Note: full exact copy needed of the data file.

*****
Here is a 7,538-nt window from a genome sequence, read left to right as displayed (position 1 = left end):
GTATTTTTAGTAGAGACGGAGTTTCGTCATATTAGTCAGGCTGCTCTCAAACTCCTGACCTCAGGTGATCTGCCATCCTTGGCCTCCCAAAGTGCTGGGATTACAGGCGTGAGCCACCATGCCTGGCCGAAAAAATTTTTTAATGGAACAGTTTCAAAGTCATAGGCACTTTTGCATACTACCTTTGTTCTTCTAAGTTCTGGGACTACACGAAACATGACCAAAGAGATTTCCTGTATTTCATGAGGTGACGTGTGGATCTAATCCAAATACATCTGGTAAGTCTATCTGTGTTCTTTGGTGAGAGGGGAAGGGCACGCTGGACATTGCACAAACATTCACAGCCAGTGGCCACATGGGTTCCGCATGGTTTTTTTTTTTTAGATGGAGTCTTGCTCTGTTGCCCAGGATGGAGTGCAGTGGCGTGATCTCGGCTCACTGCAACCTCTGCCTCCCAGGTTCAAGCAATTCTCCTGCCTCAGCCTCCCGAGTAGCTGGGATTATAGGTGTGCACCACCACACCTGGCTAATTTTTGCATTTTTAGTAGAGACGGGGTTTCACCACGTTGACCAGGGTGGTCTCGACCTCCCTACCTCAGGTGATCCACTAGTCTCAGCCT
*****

Here is a 7,538-nt window from a genome sequence, read left to right as displayed (position 1 = left end):
GTATTTTTAGTAGAGACGGAGTTTCGTCATATTAGTCAGGCTGCTCTCAAACTCCTGACCTCAGGTGATCTGCCATCCTTGGCCTCCCAAAGTGCTGGGATTACAGGCGTGAGCCACCATGCCTGGCCGAAAAAATTTTTTAATGGAACAGTTTCAAAGTCATAGGCACTTTTGCATACTACCTTTGTTCTTCTAAGTTCTGGGACTACACGAAACATGACCAAAGAGATTTCCTGTATTTCATGAGGTGACGTGTGGATCTAATCCAAATACATCTGGTAAGTCTATCTGTGTTCTTTGGTGAGAGGGGAAGGGCACGCTGGACATTGCACAAACATTCACAGCCAGTGGCCACATGGGTTCCGCATGGTTTTTTTTTTTTAGATGGAGTCTTGCTCTGTTGCCCAGGATGGAGTGCAGTGGCGTGATCTCGGCTCACTGCAACCTCTGCCTCCCAGGTTCAAGCAATTCTCCTGCCTCAGCCTCCCGAGTAGCTGGGATTATAGGTGTGCACCACCACACCTGGCTAATTTTTGCATTTTTAGTAGAGACGGGGTTTCACCACGTTGACCAGGGTGGTCTCGACCTCCCTACCTCAGGTGATCCACTAGTCTCAGCCT